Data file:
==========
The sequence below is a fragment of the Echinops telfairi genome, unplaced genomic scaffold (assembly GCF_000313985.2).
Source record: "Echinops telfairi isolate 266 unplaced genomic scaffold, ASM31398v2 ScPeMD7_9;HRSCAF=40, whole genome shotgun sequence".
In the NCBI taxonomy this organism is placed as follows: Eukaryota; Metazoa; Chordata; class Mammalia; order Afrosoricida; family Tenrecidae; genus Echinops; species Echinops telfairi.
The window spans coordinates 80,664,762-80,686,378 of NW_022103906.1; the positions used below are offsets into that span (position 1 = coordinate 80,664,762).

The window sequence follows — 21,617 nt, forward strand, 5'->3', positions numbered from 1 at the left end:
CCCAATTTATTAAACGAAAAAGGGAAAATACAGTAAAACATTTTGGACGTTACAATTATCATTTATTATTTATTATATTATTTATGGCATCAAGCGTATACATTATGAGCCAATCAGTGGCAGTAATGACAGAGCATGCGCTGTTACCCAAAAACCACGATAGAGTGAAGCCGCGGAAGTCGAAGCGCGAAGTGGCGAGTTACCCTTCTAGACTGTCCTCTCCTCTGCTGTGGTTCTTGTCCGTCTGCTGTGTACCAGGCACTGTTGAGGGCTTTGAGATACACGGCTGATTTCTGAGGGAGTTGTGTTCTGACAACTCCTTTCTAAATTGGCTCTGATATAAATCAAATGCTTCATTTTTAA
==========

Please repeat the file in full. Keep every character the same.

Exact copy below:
The sequence below is a fragment of the Echinops telfairi genome, unplaced genomic scaffold (assembly GCF_000313985.2).
Source record: "Echinops telfairi isolate 266 unplaced genomic scaffold, ASM31398v2 ScPeMD7_9;HRSCAF=40, whole genome shotgun sequence".
In the NCBI taxonomy this organism is placed as follows: Eukaryota; Metazoa; Chordata; class Mammalia; order Afrosoricida; family Tenrecidae; genus Echinops; species Echinops telfairi.
The window spans coordinates 80,664,762-80,686,378 of NW_022103906.1; the positions used below are offsets into that span (position 1 = coordinate 80,664,762).

The window sequence follows — 21,617 nt, forward strand, 5'->3', positions numbered from 1 at the left end:
CCCAATTTATTAAACGAAAAAGGGAAAATACAGTAAAACATTTTGGACGTTACAATTATCATTTATTATTTATTATATTATTTATGGCATCAAGCGTATACATTATGAGCCAATCAGTGGCAGTAATGACAGAGCATGCGCTGTTACCCAAAAACCACGATAGAGTGAAGCCGCGGAAGTCGAAGCGCGAAGTGGCGAGTTACCCTTCTAGACTGTCCTCTCCTCTGCTGTGGTTCTTGTCCGTCTGCTGTGTACCAGGCACTGTTGAGGGCTTTGAGATACACGGCTGATTTCTGAGGGAGTTGTGTTCTGACAACTCCTTTCTAAATTGGCTCTGATATAAATCAAATGCTTCATTTTTAA